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Camino home to home 2018-2019

JabbaPapa

"True Pilgrim"
Camino(s) past & future
100 characters or fewer : see signature details
#1
Well, the Camino project that I described in this post : https://www.caminodesantiago.me/community/threads/my-full-camino-2019.58161/ is now officially on !!

Out of the blue, I have a huge 9-10 month window of opportunity that has opened up for me, just this Friday. And my legs are getting stronger almost daily.

The Camino is calling, and the time of it is upon me again ... :cool:

The route I'm following will be Chemin Provençal from home to Arles ; a bit along the Arles Way probably to Revel ; then down through Foix to Andorra ; then down the Camí d'Andorra through Urgell to Lleida ; up the Camí Catalán to a bit further than Zaragoza ; then a bit of the Camino Castellano-Aragonès 'til I finally leave it behind and head to Valladolid and beyond along the Duero river valley ; then down Via de la Plata a revès through Salamanca then via whichever variant to wherever turns out best, maybe via Cáceres, and then West to Fátima ; Camiño Portugues to Compostela ; Camino Francès to SJPP ; Voie du Piémont through Lourdes, maybe back to Foix ; then up back through Revel, Arles, to home again on the Arles Way and the Provençal.

Phew !!

The heart of my Camino, as likely will be the case in any Camino that I will ever walk, will be the Francès.

I'm thinking it might take me maybe seven months ? Possibly six, which would be good.

My most likely starting date will be in the beginning of December of 2018, to be back home by July, but hopefully June, or even May of 2019.

Much to organise and suddenly !! Though my basic kit is done, and has been for years ... Some necessaries I will be able to get along the Way too, so that's a good.

The biggies are passport, "new" second-hand phone, new pair of hiking gloves (I'll need them LOL). My godfather is helping me with the size 14 army boots. I bought a good military sleeping bag a couple of years ago, and a new inflatable mattress at about the same time. Backpack's solid. Rest is just cheap easily found ordinary clothes plus my big black Pilgrim Cape (which I'll need LOL).

Thinking I'll need about eight credenciales for this one, and anyway if that's an underestimate, I'll be able to replenish at Lourdes on the Way back. I'll stick them together, as usual, into a giant-sized version.

It'll be really very hard, I'll be dealing with the cold, and the boredom, and the solitude, and a thousand other things beside -- I'll curse it and decide never again !! as we always do ...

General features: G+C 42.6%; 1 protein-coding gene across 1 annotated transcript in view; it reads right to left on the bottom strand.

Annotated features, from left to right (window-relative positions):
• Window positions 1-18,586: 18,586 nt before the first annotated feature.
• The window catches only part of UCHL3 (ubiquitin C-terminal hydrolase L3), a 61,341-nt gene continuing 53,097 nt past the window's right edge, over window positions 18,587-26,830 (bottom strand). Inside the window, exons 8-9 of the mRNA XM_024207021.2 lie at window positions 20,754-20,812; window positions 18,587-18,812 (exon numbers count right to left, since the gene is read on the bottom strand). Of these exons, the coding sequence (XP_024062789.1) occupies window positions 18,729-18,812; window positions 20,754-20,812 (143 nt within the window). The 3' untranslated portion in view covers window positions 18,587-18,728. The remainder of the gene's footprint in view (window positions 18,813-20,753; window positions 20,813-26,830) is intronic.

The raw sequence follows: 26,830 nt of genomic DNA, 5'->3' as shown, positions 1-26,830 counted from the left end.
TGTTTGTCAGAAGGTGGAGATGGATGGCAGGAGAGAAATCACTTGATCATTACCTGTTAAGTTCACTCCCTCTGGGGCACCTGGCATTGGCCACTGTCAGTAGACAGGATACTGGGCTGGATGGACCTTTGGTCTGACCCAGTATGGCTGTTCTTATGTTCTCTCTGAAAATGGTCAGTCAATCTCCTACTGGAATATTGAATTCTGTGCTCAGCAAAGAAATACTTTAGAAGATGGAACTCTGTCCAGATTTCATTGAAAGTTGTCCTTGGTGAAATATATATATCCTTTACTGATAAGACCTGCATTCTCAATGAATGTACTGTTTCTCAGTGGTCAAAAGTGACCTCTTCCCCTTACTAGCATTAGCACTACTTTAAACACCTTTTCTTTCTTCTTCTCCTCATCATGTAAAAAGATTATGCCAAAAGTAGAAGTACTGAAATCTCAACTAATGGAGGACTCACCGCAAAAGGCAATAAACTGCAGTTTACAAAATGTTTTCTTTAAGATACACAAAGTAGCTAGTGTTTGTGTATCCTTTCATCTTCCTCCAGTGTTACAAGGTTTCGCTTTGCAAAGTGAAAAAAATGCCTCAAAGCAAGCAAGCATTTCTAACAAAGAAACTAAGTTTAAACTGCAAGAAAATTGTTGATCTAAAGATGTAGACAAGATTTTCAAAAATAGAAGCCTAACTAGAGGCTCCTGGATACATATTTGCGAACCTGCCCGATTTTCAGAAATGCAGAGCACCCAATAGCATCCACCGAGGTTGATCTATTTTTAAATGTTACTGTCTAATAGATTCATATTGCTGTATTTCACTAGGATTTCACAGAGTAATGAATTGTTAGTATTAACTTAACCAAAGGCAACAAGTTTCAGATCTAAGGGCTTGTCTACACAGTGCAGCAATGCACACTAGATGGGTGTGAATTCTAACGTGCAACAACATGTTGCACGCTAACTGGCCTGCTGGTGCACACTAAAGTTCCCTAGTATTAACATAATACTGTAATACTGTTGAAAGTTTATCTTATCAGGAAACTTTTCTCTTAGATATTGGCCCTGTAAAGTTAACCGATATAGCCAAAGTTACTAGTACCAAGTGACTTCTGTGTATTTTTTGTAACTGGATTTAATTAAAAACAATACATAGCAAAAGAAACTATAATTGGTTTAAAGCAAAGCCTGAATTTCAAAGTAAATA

But then, all these years after, here we are.
 
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Camino(s) past & future
Camino Frances (SJPdP-Burgos, 2015)
Camino Frances (Burgos-Sarria, 2018)
Sarria-Santiago (Oct. 2018)
#5
Way to go, @JabbaPapa . I do hope you blog or post. That is the kind of journey I most love to follow. Wishing you all the best!
 

JabbaPapa

"True Pilgrim"
Camino(s) past & future
100 characters or fewer : see signature details
#6
It's still looming very large, despite this sudden shift from the scale of dream, then vague project, now material planning.

I need to follow a carnivore diet, and I've been wondering how to manage that once I begin to be far away from my magical Portuguese butcher shop, which will be on the morning of Day One ...

Might be in el cheapo sausages that I'll find the solution ; my diet might suddenly become very chorizo and cheese-like once I'm out beyond my front door ...

Meanwhile, I'll have to start getting into a bit more of a routine of several walks a week -- I'm walking faster than I have been anyway since 2014, possibly even starting to approach, maybe even exceed the pace that I had when I started on that 2014 ?

I anyway also need to work to extend my max daily walking distance, still too low.

Though I'm still quite unsure of my carrying capacity stamina-wise (and speed-wise), here and now at least

It's a Winter Camino anyway, and apart from the quick local crossings of the Alps which even on the extremely rare occasions of snow here involve centimetres not metres, that'll be four serious winter crossings of mountain ranges ; Pyrenees twice.

In a dream Camino I'd have a pair of Altai skis for those purposes ... :p

heh -- onward and forward
 

JabbaPapa

"True Pilgrim"
Camino(s) past & future
100 characters or fewer : see signature details
#8
It's still quite possible that I might need to delay my departure to January -- but we'll see.

Good news is that the religious book that I plan to organise this Camino around, having arrived in the Post, turns out to be smaller and lighter than I feared